The following is a special guest post from BioLite FireStarter, Andrew Raible, founder of Kids of Kathmandu:
Jami and I started Kids of Kathmandu 3 ½ years ago to help the orphans in Nepal get a better education. As we’ve gone back time and time again, we’ve realized that providing a better, yet traditional education, is not the only path necessary towards becoming independent, productive members of Nepali society. After providing food and medicine, we’ve embarked on solar and water filtration projects for the orphanages and care houses. We’ve also realized that in the rapidly changing world for Nepal, lessons and ideas around integrity, honesty and sustainability are also important. We are beginning to partner with NGO’s that will introduce and teach concepts to the kids that are outside of the standard school lessons, ones that might normally be taught by parents in individual homes, but which are not readily available to children living in orphanages.
I returned to Nepal this May to visit our ongoing projects and to scout new projects and Nepali partners.I brought along BioLite CampStoves to share with the kids, the staffs of the houses, and the trekking and environmental groups.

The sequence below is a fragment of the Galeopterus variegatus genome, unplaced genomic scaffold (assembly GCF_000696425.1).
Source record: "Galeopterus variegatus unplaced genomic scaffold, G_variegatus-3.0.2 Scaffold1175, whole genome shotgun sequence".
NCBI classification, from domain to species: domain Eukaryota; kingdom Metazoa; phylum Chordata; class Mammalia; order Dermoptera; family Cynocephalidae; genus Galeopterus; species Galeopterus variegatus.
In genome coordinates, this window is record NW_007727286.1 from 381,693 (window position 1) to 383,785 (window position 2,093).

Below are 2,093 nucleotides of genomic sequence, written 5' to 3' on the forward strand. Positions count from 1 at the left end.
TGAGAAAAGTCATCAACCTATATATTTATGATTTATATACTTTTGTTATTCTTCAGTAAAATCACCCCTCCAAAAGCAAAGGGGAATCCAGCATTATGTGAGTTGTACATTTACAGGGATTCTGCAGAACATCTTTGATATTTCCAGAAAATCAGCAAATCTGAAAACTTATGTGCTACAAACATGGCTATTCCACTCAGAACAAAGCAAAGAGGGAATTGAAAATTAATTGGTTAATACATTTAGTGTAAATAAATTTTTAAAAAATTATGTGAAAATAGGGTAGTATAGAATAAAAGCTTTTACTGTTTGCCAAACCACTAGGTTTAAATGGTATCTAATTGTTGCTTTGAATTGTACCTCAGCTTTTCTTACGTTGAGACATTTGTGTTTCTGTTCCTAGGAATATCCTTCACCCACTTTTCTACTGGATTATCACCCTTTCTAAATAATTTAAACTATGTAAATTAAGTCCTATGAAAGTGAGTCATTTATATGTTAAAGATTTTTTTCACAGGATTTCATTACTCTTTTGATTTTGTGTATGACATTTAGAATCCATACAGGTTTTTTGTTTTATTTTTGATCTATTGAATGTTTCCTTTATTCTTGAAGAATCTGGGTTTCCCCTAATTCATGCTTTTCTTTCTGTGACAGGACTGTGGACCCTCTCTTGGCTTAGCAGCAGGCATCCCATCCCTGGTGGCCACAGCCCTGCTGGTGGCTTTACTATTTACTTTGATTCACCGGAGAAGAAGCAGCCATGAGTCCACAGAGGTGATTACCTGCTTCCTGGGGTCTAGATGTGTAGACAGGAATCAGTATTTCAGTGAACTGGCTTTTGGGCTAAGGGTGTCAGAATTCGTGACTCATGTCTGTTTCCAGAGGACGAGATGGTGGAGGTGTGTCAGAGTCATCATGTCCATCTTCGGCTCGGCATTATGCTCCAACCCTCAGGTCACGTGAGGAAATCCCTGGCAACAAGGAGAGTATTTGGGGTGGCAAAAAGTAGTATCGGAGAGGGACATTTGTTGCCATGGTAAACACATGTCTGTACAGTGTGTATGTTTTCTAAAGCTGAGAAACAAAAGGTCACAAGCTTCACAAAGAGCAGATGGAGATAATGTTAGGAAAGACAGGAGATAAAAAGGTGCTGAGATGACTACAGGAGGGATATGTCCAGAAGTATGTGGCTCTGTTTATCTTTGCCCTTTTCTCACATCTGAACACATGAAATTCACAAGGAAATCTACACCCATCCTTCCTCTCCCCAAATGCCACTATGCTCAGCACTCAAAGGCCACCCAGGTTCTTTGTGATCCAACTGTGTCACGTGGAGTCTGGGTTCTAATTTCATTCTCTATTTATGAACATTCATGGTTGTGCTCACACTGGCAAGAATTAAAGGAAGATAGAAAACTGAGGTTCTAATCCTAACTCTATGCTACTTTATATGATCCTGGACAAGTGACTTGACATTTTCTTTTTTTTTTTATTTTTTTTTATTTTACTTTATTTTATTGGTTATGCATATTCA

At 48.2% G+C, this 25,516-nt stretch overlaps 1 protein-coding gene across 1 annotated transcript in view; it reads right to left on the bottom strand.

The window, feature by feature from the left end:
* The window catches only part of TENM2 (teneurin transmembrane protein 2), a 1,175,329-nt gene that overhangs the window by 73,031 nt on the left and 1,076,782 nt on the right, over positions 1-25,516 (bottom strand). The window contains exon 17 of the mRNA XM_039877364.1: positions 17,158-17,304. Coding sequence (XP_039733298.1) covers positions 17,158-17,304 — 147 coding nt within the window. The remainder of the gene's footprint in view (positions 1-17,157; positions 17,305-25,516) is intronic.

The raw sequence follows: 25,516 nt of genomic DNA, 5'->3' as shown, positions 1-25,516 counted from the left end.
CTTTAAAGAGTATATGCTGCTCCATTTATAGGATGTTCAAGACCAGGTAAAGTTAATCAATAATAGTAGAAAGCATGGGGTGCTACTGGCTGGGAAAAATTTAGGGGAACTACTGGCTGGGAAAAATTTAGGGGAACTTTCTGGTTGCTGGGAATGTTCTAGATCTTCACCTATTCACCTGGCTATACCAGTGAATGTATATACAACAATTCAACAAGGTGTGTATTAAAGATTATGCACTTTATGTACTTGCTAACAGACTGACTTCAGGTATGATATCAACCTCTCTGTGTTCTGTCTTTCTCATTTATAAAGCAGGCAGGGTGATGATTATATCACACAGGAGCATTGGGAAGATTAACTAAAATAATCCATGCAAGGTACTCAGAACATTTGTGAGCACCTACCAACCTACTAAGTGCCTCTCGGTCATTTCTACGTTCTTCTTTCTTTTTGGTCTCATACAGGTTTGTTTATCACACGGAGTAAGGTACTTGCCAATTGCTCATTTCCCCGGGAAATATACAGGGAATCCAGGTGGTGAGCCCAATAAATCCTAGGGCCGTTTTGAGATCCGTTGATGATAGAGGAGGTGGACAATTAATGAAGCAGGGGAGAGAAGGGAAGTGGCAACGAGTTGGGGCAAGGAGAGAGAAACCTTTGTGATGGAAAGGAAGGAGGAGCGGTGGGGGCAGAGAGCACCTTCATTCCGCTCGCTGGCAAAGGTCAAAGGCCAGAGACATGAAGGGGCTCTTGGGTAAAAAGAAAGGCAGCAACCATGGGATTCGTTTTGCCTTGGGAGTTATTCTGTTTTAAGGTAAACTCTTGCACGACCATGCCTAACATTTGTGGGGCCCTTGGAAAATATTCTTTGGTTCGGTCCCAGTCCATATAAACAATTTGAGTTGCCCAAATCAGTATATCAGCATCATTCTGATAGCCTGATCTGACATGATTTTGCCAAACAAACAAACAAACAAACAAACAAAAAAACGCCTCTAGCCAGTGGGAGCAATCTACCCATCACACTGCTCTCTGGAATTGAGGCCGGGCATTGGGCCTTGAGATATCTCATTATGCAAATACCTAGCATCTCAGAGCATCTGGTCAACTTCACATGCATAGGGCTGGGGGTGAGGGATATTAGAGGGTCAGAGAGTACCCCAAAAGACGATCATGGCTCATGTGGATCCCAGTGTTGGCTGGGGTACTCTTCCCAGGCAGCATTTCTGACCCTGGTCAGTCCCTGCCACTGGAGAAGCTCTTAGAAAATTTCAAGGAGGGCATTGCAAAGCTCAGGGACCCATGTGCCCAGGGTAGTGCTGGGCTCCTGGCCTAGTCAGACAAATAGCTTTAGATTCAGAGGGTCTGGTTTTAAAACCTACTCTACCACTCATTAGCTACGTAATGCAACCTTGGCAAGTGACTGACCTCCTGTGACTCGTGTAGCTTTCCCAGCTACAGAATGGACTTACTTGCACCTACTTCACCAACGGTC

The interesting thing about some of the orphanages is that because so many foreign volunteers come through the homes, the kids are exposed to many more ideas than the average Nepali child. A positive aspect of this is that the kids are beginning to understand the importance of sustainability and energy conservation.
Nepal suffers from up to 18 hours a day of load shedding, when the government allocates electricity around the country because of production shortage. The children have been brought up with a sense of uncertainty regarding light and electricity and have had no choice but to learn to live in a world where suddenly during their homework time or during dinner preparations, the lights might be shut off. Any device that can deliver reliable heat and electricity is much prized. The kids, while not fully understanding the technology behind the CampStove, love the result.
I brought the stoves, along with my friend Jai Bhandari, a founder of an ecological education co-operative and an orphanage, to several orphanages, schools and care houses. Together we explained the technology and showed the results by boiling water and charging a phone, and more importantly to the kids, creating light.
The first school and care house we visited was the Sharda Higher Secondary School about 1 hour east of Kathmandu, near the ancient township of Panauti. The Principal along with his some friends started the deaf section in their school. There are 15 deaf children from the community who live in an expansion of the public school. The 15 kids have a separate kitchen and eating area and their own classroom. We are planning on donating solar power and water filtration projects for the kids.